New council leadership has strong business ties

Brosche tops veteran Crescimbeni for president; Bowman wins vice president

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  • | 12:00 p.m. May 24, 2017
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Anna Lopez Brosche is congratulated after being elected Jacksonville City Council president Tuesday. She won the post on an 11-8 vote.
Anna Lopez Brosche is congratulated after being elected Jacksonville City Council president Tuesday. She won the post on an 11-8 vote.
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CPA Anna Lopez Brosche and JAXUSA Partnership Senior Vice President Aaron Bowman will bring their financial and economic-development experience to City Council leadership when they take over as president and vice president in less than six weeks.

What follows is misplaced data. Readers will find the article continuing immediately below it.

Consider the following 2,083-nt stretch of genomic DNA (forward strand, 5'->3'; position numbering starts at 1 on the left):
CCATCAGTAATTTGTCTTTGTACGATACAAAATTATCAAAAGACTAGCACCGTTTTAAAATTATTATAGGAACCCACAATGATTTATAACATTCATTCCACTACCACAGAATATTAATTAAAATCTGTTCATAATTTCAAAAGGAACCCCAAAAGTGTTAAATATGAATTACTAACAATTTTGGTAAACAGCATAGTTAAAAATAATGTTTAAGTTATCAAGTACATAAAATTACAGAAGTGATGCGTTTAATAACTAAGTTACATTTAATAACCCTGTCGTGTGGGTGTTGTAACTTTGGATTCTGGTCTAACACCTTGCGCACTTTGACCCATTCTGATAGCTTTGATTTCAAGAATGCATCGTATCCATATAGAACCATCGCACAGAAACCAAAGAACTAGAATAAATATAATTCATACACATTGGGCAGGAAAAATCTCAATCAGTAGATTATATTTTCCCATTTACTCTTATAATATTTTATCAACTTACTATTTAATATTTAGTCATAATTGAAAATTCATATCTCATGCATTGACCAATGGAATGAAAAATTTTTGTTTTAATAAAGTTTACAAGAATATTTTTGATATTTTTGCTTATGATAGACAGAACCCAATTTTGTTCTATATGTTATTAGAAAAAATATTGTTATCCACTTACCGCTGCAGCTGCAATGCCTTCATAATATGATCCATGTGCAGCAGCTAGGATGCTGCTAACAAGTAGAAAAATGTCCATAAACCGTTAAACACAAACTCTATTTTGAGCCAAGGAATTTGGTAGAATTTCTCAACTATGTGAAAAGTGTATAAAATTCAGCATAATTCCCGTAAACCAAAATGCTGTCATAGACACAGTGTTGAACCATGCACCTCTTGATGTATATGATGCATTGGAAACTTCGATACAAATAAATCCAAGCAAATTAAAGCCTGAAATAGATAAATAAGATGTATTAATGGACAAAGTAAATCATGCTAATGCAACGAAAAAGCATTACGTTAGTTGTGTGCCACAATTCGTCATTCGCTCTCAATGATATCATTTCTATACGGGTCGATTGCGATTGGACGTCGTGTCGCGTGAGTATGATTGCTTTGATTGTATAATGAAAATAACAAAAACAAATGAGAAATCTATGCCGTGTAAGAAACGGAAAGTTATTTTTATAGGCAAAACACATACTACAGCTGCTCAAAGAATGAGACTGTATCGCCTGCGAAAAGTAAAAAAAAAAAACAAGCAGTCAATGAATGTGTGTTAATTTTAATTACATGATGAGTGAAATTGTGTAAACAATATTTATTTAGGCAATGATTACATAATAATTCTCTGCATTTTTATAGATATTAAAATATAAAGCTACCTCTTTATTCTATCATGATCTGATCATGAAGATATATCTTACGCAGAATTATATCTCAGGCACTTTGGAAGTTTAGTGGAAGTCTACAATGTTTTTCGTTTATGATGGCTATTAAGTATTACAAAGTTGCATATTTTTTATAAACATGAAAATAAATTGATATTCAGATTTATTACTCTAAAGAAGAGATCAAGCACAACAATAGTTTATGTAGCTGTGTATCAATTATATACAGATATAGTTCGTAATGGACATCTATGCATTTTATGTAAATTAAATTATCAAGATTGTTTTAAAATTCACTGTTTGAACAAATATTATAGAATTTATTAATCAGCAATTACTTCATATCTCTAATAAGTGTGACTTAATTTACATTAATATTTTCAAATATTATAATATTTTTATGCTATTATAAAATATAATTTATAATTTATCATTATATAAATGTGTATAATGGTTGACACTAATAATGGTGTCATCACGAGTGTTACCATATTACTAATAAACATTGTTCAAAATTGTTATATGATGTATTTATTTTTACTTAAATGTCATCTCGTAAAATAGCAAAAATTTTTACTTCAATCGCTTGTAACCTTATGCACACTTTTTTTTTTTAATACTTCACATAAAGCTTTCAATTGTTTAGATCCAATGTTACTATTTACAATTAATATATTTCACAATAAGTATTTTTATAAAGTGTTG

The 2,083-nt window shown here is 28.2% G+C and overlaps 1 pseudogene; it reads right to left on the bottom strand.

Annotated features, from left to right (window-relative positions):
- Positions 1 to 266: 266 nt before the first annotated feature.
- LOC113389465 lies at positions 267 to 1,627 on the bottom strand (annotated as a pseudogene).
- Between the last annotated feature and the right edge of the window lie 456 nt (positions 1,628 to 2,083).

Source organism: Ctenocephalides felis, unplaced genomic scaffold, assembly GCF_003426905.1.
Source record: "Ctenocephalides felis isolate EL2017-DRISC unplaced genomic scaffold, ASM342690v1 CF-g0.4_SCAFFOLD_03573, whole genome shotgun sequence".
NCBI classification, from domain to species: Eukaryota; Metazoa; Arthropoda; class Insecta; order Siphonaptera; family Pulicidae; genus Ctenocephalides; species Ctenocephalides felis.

Brosche, the At-Large Group 1 representative, is the managing shareholder of Ennis, Pellum & Associates CPAs, which serves public and private companies.

District 3 council member Bowman, as JAXUSA senior vice president of business development, is involved in business recruitment and economic development, a role he said will be important during his time as vice president.

Both are Republicans.

“I think that it’s critical that we continue to grow as a city and continue to recruit business and make it better,” Bowman said.

Their first major test will be approving a city budget for the next fiscal year that starts Oct. 1, a budget in which the business community will have keen interest. Mayor Lenny Curry will present the proposed budget for council review and approval.